Nobody ever said running a business was a walk in the park. As an employer, you have a lot of balls in the air, and compliance is just one of them. One really, really important one that, if dropped, could cost you a whole lot of money.
In addition to federal regulations, each state has their own share of employment laws that business owners need to be aware of. Here, we’re highlighting some of these key state-specific requirements and laws, and offering guidance to help you keep up.
Bear in mind, this list is not comprehensive, and there may be local or industry-specific employment requirements that your business needs to comply with. It’s best to consult with counsel to ensure compliance with all applicable laws, as Justworks does not provide legal advice.
Payroll Tax Accounts
Because Justworks reports state unemployment taxes on your behalf, you’ll need to provide us with some key pieces of information prior to joining our platform. Here are the steps to do that.
Recruiting & Hiring Practices
Pay Transparency and Salary History
Employers in Colorado are prohibited from inquiring about applicants’ salary histories and cannot use such information when making employment decisions. Furthermore, employers are required to include compensation range and available benefits on all internal and external job postings, with limited exceptions. The law covers employers with at least one employee in Colorado and extends the requirement to disclose compensation range and available benefits to positions that may not be filled in Colorado.
Colorado Department of Labor and Employment (DLE): Equal Pay for Equal Work Act, Part 2
Employers in Colorado are prohibited from inquiring about an applicant’s criminal history on an initial application and from including on an application or job advertisement that a candidate with a criminal history should not apply for the position. Exemptions may apply in limited circumstances, including where required by law.
Colorado DLE: Colorado Chance to Compete Act
Credit History Ban
Employers with 4 or more employees may not request a credit report for any candidate or employees, and may not use such findings as the basis for any employment actions. This is subject to limited exceptions, included where required by law and where such information is “substantially related” to the individual’s position in the business.
Colorado DLE: Employment Opportunity Act
Colorado does not have a state-wide restriction on drug testing at this time, but employers should be mindful of the legal use of drugs in Colorado and how that impacts their internal policies and decisions.
The city of Boulder has a drug testing ordinance that restricts many employers' ability to conduct screenings on prospective and current employees, with limited exceptions. In either case, the employer must adopt a written policy with specific requirements to be shared in advance of any test. Current employees may only be tested if an “individualized reasonable suspicion” exists. Candidates may only be screened if they are the single finalist for the position, and all finalists for that position are tested in the same way.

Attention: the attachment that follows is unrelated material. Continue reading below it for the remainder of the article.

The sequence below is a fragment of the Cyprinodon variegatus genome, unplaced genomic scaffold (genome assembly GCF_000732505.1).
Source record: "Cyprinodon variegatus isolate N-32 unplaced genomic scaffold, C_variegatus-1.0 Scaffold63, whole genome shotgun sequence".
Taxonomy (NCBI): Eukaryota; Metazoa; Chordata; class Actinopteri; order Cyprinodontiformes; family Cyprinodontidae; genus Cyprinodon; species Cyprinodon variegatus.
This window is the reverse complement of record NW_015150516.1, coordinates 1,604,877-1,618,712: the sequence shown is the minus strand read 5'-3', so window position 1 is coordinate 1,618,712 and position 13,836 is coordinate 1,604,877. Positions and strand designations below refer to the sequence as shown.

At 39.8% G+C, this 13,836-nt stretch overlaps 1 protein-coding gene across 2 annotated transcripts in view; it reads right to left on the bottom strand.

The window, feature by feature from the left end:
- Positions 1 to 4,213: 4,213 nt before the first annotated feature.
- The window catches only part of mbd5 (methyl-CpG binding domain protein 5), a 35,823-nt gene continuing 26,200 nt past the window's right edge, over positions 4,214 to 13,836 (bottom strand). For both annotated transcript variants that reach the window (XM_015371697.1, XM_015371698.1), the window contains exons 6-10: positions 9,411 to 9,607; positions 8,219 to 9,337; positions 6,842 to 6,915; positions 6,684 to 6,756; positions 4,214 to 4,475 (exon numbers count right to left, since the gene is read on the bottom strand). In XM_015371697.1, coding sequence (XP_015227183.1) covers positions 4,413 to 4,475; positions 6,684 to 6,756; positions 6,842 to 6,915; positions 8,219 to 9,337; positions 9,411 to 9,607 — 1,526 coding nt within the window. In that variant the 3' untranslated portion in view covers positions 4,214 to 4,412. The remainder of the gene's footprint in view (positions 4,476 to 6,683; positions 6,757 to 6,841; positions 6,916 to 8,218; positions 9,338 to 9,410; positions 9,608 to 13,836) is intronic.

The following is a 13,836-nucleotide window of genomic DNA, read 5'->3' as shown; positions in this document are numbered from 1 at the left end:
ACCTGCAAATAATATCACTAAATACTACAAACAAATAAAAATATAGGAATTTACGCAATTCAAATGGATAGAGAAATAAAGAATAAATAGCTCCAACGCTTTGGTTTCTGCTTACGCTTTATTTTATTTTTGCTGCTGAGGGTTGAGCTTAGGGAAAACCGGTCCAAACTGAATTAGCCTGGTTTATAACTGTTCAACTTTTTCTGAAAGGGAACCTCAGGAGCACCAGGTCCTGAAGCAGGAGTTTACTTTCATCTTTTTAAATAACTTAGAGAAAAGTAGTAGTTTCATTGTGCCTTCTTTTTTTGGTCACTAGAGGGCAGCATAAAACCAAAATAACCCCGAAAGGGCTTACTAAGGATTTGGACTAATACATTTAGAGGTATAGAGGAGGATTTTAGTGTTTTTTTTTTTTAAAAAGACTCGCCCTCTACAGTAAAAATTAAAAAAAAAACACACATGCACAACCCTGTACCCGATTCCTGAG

Mineral*: Colorado Drug and Alcohol Testing
When classifying workers as employees or independent contractors, there are a few things to consider, including the different tests that apply under different federal and state employment laws, and potential penalties and other liabilities for misclassifying employees as independent contractors. Certain state laws apply tests that are more stringent than the guidance provided by federal agencies, such as the IRS and Department of Labor, to apply in conjunction with federal laws.
You can read our general Help Center article on contractors, and view information on how to determine if someone is a contractor or employee in Colorado in the relevant section at the link below.
Colorado DLE: Independent Contractors
Pay & Benefit Requirements
Colorado has minimum wage and overtime requirements in excess of the federal requirements. Colorado also has additional pay and other requirements to be met in order for employees to be considered exempt from minimum wage and overtime laws.
The localities in Colorado, listed below, have a higher minimum wage than at the state level. Where both laws apply to an employee based on worksite, the aspects of each law that most favor the employee should be followed. Minimum wages in these localities are always changing, and this list is always growing. The very best way to ensure compliance with all applicable laws is to consult with legal counsel.
Colorado law requires employers to pay employees at the overtime rate, unless otherwise exempt, when certain hours-worked thresholds are reached. Overtime rate is defined here as one and a half times (1.5x) the employee’s regular rate of pay. An employer is required to pay overtime in Colorado when an employee works:
- More than 40 hours in a workweek; or
- More than 12 hours in a workday; or
- More than 12 consecutive hours, regardless of workday.
Employers must calculate overtime for (i) working more than 12 hours in a workday or (ii) working more than 12 consecutive hours (regardless of workday) and pay overtime wages based on whichever approach provides a greater benefit to the employee, and then add any additional hours that were not counted in that calculation but resulted in weekly overtime.
Read more about how Justworks calculates overtime requirements in Colorado here.
Mineral*: Colorado Minimum Wage and Overtime*
Colorado DLE: Minimum Wage
Colorado DLE: Overtime
Colorado DLE: Exemptions
Meal and Rest Laws